Excerpts from Jim Conrad's
from the February 10, 2013 Newsletter issued from the valley of the Dry Frio River in northern Uvalde County, southwestern Texas, on the southern border of the Edwards Plateau, USA
CALCAREOUS RIMMED LICHEN
Atop sun-baked, windswept, limestone hills framing the valley of the little Dry Frio River flowing behind the cabin, the vegetation becomes sparse -- just a few grasses, cacti and small, spiny shrubs. Atop the hard, Cretaceous-Era Edwards Limestone capping the hills soil is thin to nonexistent, and loose limestone rocks lie about sometimes making it hard to navigate. Often the limestone is splotched with white, crustose lichen, as shown on a car-tire-sized rock above.
From a few steps away those white lichens display no conspicuous field marks to help with identification, but up close they reveal some modest details. One is that in some places the lichen's smooth, white, featureless surface becomes a bit warty and cracked in a halfway systematic manner, as shown below:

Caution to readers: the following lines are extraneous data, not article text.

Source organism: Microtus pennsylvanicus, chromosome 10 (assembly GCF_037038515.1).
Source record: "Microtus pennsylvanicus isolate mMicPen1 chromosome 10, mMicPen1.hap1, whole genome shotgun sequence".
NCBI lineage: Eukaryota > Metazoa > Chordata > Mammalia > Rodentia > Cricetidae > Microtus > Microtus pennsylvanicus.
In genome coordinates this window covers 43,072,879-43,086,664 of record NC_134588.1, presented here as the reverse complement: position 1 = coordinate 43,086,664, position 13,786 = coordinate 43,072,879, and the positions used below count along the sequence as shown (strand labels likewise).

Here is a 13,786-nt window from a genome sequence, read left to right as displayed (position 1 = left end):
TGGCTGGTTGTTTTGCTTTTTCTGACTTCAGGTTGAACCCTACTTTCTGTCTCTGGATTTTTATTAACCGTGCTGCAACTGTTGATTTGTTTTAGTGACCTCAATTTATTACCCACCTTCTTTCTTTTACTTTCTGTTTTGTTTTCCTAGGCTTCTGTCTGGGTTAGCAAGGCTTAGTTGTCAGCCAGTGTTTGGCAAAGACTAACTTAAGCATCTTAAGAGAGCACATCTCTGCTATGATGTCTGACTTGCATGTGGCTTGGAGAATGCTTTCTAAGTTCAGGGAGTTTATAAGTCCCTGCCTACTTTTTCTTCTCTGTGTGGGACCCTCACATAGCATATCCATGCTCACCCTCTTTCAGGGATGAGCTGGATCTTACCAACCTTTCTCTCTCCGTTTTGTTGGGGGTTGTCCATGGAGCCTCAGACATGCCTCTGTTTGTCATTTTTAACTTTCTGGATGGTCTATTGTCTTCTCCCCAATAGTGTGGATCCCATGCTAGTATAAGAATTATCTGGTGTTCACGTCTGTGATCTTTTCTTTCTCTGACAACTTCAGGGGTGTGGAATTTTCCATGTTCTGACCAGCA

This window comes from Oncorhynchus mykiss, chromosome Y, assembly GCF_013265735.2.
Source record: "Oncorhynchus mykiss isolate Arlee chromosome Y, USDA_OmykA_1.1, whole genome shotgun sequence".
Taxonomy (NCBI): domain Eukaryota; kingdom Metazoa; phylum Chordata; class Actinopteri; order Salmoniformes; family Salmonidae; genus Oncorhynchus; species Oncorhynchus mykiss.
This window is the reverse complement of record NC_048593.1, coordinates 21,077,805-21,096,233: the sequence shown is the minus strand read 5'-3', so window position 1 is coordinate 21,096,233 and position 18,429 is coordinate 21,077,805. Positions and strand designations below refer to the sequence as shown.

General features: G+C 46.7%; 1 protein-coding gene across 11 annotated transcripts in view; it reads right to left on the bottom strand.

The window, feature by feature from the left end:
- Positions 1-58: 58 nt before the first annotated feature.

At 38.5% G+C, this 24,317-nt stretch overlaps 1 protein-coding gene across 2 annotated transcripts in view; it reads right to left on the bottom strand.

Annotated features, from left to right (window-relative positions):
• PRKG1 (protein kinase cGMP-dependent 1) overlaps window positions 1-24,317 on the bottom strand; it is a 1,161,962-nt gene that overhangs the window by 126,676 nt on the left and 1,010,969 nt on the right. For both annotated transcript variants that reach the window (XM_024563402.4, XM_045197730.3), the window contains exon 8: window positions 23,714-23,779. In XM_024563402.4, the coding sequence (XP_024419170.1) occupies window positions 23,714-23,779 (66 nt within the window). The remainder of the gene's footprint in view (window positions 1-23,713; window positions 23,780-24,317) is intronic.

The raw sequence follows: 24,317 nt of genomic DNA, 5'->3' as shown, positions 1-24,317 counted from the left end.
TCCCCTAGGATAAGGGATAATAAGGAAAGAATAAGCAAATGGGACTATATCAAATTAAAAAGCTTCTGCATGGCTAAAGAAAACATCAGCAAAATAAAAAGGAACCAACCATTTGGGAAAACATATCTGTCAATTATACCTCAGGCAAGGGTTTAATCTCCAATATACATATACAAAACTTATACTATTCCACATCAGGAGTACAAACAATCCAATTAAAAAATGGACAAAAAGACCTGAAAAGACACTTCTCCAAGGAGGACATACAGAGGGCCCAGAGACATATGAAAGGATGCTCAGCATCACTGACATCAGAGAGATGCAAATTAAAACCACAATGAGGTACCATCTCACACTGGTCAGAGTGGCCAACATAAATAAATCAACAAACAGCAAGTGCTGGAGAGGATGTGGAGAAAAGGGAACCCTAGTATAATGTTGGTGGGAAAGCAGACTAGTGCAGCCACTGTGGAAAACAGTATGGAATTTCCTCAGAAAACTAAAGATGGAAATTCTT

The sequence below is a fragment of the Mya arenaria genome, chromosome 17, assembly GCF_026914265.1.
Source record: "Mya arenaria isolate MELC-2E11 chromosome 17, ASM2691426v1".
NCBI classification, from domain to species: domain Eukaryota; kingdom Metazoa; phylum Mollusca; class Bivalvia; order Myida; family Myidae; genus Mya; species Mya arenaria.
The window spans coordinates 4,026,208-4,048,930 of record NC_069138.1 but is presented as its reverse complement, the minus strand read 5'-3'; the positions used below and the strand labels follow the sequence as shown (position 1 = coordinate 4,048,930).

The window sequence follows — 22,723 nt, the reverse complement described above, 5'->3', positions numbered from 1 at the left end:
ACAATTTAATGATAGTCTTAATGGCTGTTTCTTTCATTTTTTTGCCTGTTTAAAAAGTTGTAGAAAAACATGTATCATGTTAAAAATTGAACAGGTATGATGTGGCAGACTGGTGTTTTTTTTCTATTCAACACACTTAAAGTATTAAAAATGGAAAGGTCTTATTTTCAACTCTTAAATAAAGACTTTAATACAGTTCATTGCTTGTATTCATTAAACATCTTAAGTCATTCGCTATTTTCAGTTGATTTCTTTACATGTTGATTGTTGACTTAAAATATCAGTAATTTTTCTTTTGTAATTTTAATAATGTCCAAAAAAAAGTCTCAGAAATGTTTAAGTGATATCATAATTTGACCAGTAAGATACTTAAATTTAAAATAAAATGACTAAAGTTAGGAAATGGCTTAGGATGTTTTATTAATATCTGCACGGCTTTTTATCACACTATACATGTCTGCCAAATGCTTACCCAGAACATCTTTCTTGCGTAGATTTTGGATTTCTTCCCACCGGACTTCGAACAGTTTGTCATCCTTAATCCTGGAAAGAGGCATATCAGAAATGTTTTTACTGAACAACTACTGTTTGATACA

In other places small, craterlike openings with black interiors pit the lichen's body, or thallus, as shown below:
The pits are apothecia inside which fungal spores are produced. These apothecia are different from those we've seen lately in other species in that they are much smaller, and sunken into the thallus.
This lichen forming white, roundish spots on exposed limestone, with a smooth body that often cracks like dried mud, and whose surface can become spotted with tiny, black-centered apothecia appears to be ASPICILIA CALCAREA, sometimes called the Calcareous Rimmed Lichen. The species is documented practically worldwide wherever limestone rock exposes itself to the elements. In the US it is much more commonly noted in the arid West than the humid East. It is documented growing on canyon and archeological rock-shelter walls at Amistad National Recreation Area just west of here. In rainy Europe it appears to be common, and much noted on old gravestones. This relative rareness in humid eastern North America but regular appearance in humid Western Europe suggests to me that there may be more than one species involved, but that's a detail for the specialists.
For us it's enough to file pictures on the Internet showing what's growing atop our hills here, placing the pictures in a reasonable pigeonhole until the right researcher comes along. And that pigeonhole, which the search engines will find, catalog and make accessible to the world soon enough, is: Aspicilia calcarea.